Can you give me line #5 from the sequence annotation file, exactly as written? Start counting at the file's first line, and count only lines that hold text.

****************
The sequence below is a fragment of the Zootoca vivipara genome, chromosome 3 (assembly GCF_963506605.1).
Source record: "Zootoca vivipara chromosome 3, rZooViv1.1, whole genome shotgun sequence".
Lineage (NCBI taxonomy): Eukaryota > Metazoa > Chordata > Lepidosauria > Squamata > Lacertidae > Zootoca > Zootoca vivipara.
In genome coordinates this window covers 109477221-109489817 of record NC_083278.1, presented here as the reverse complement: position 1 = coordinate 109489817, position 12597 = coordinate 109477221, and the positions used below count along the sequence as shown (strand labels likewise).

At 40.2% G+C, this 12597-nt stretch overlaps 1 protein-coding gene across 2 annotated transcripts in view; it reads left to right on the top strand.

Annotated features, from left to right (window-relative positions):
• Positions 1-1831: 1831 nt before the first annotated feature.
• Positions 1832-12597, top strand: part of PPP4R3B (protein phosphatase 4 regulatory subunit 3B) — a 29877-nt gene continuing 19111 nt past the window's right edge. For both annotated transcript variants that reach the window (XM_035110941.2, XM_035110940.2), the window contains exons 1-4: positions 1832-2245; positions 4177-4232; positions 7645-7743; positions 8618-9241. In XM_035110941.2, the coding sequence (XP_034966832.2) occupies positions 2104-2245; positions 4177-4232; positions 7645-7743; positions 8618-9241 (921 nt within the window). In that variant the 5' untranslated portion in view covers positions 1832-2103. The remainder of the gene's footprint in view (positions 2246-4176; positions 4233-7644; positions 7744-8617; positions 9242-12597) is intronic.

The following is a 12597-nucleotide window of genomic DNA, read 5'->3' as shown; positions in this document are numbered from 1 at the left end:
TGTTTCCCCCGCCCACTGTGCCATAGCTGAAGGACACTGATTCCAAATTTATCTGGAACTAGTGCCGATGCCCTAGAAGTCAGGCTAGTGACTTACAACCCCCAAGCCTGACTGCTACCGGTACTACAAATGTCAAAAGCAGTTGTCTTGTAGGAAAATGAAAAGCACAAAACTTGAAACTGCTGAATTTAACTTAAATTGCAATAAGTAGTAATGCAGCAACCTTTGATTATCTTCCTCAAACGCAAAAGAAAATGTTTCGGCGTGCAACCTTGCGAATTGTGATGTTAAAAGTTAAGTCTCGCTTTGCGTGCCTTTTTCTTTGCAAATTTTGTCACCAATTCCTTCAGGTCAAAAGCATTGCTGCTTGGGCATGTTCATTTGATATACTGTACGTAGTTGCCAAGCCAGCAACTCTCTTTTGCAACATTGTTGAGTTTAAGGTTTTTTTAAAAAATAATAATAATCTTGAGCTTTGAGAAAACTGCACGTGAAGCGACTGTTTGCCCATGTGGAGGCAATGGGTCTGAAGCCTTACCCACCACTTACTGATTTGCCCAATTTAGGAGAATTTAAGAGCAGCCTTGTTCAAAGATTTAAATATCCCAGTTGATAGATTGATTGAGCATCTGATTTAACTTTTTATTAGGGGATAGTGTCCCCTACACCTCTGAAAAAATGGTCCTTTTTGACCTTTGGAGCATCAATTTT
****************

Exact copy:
At 40.2% G+C, this 12597-nt stretch overlaps 1 protein-coding gene across 2 annotated transcripts in view; it reads left to right on the top strand.